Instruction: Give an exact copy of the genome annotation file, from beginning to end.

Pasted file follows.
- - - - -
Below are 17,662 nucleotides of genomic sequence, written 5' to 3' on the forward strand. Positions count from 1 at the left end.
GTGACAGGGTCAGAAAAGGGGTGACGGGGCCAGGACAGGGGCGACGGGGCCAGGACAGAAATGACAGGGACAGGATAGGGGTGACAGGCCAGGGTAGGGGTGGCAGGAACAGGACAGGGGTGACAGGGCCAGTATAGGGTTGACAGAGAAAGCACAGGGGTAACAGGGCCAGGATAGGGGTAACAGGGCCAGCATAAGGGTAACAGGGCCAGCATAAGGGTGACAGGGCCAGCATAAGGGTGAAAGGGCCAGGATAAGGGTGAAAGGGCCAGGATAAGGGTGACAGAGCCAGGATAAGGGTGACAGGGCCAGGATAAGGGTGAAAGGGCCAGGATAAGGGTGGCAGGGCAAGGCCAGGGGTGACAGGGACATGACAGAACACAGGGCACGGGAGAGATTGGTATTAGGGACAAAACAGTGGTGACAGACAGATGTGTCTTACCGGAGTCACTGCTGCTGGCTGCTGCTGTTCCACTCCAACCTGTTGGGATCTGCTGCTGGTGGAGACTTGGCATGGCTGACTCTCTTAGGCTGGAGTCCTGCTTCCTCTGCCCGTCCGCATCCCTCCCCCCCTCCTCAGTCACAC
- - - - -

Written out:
Below are 17,662 nucleotides of genomic sequence, written 5' to 3' on the forward strand. Positions count from 1 at the left end.
GTGACAGGGTCAGAAAAGGGGTGACGGGGCCAGGACAGGGGCGACGGGGCCAGGACAGAAATGACAGGGACAGGATAGGGGTGACAGGCCAGGGTAGGGGTGGCAGGAACAGGACAGGGGTGACAGGGCCAGTATAGGGTTGACAGAGAAAGCACAGGGGTAACAGGGCCAGGATAGGGGTAACAGGGCCAGCATAAGGGTAACAGGGCCAGCATAAGGGTGACAGGGCCAGCATAAGGGTGAAAGGGCCAGGATAAGGGTGAAAGGGCCAGGATAAGGGTGACAGAGCCAGGATAAGGGTGACAGGGCCAGGATAAGGGTGAAAGGGCCAGGATAAGGGTGGCAGGGCAAGGCCAGGGGTGACAGGGACATGACAGAACACAGGGCACGGGAGAGATTGGTATTAGGGACAAAACAGTGGTGACAGACAGATGTGTCTTACCGGAGTCACTGCTGCTGGCTGCTGCTGTTCCACTCCAACCTGTTGGGATCTGCTGCTGGTGGAGACTTGGCATGGCTGACTCTCTTAGGCTGGAGTCCTGCTTCCTCTGCCCGTCCGCATCCCTCCCCCCCTCCTCAGTCACAC